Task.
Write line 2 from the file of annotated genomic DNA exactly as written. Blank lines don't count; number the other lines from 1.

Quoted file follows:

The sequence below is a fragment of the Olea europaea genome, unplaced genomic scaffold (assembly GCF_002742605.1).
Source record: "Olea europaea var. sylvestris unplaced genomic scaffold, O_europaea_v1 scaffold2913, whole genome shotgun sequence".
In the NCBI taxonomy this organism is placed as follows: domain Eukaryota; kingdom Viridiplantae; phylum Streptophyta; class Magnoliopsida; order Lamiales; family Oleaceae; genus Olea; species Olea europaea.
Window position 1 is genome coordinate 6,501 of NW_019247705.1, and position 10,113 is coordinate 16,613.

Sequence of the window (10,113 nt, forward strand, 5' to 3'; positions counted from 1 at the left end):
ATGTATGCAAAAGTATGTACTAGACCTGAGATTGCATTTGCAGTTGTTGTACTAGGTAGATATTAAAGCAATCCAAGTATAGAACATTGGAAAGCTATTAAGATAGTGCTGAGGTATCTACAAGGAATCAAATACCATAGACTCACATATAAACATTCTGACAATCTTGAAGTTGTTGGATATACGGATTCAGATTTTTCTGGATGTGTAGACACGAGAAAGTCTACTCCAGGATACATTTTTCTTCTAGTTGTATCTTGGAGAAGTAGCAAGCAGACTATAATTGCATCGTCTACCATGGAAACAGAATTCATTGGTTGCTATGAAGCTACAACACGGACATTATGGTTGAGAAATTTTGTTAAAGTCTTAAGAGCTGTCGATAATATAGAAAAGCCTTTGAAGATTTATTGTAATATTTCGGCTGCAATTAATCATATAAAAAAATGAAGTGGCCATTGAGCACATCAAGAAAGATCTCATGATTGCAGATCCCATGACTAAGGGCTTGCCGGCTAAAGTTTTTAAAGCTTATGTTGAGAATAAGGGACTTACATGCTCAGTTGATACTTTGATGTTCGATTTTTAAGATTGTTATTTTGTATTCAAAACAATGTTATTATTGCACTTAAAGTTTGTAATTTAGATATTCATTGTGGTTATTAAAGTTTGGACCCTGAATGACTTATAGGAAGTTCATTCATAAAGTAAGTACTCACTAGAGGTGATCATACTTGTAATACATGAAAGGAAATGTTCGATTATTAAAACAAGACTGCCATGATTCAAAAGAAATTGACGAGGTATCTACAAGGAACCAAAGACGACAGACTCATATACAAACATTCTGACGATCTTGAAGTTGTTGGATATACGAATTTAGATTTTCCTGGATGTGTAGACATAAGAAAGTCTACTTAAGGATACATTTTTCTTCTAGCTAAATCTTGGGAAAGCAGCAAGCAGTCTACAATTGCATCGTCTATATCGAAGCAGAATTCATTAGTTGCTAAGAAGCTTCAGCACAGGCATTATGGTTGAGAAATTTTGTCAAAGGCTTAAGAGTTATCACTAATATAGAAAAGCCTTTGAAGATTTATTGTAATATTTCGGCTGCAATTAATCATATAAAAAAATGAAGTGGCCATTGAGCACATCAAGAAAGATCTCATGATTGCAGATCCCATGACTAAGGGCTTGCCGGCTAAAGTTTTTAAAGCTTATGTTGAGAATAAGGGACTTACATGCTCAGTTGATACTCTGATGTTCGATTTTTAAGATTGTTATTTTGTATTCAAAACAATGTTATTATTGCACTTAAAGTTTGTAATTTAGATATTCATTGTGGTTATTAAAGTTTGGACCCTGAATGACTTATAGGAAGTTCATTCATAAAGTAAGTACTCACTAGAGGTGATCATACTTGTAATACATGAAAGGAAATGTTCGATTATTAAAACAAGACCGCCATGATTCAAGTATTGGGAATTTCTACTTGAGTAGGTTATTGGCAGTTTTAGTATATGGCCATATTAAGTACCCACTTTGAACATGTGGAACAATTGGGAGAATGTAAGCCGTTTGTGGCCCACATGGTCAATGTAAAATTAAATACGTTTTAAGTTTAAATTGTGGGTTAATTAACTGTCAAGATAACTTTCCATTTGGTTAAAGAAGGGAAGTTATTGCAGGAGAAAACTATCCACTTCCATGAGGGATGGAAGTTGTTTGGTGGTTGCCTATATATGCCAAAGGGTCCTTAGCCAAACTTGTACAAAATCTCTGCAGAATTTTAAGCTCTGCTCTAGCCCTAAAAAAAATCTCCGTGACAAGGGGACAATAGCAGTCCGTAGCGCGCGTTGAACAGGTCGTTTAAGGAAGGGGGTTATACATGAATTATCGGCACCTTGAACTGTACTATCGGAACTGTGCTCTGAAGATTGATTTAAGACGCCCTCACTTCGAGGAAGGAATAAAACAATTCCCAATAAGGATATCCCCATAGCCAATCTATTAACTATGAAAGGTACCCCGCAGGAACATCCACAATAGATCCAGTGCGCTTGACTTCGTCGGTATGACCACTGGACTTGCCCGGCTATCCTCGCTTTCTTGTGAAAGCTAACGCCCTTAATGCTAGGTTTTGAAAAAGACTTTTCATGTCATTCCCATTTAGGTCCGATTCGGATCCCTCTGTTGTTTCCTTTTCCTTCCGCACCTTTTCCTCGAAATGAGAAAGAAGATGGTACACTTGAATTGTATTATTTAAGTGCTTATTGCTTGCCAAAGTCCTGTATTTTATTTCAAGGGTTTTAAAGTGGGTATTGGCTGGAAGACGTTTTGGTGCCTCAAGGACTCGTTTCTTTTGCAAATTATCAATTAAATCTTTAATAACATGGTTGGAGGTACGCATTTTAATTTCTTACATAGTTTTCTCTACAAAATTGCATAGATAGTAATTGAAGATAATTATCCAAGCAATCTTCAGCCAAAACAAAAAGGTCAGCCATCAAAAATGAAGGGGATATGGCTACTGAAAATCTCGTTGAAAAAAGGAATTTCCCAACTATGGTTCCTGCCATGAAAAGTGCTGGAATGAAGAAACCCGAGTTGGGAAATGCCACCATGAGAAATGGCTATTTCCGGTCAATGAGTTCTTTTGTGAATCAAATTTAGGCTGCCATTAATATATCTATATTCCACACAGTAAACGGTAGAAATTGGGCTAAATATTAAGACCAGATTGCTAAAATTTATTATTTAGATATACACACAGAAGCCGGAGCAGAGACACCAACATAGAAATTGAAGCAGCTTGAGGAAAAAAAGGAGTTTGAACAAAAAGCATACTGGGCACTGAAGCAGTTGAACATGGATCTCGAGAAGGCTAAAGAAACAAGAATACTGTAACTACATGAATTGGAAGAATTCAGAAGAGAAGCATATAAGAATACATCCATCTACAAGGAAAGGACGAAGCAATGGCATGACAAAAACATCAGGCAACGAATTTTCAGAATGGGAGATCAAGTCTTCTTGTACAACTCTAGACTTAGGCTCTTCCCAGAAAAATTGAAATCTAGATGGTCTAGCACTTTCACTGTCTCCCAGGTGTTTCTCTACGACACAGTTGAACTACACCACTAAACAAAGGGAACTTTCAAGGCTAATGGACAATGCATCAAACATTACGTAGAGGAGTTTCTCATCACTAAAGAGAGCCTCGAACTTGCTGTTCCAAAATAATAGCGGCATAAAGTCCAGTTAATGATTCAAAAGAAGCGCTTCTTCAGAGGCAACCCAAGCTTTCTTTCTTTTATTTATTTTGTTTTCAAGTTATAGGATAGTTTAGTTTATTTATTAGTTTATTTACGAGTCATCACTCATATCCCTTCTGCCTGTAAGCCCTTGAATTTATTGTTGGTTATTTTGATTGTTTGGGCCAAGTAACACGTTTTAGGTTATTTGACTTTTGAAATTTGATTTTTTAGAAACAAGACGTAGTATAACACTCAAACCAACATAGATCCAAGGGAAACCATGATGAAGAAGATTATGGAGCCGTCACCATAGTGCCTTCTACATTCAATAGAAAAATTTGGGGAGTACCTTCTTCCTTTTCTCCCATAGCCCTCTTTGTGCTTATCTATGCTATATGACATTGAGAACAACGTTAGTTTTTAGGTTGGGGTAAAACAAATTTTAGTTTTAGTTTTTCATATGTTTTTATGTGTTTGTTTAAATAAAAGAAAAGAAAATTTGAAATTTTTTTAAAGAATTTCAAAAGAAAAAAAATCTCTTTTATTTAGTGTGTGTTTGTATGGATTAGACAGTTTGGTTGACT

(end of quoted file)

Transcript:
Source record: "Olea europaea var. sylvestris unplaced genomic scaffold, O_europaea_v1 scaffold2913, whole genome shotgun sequence".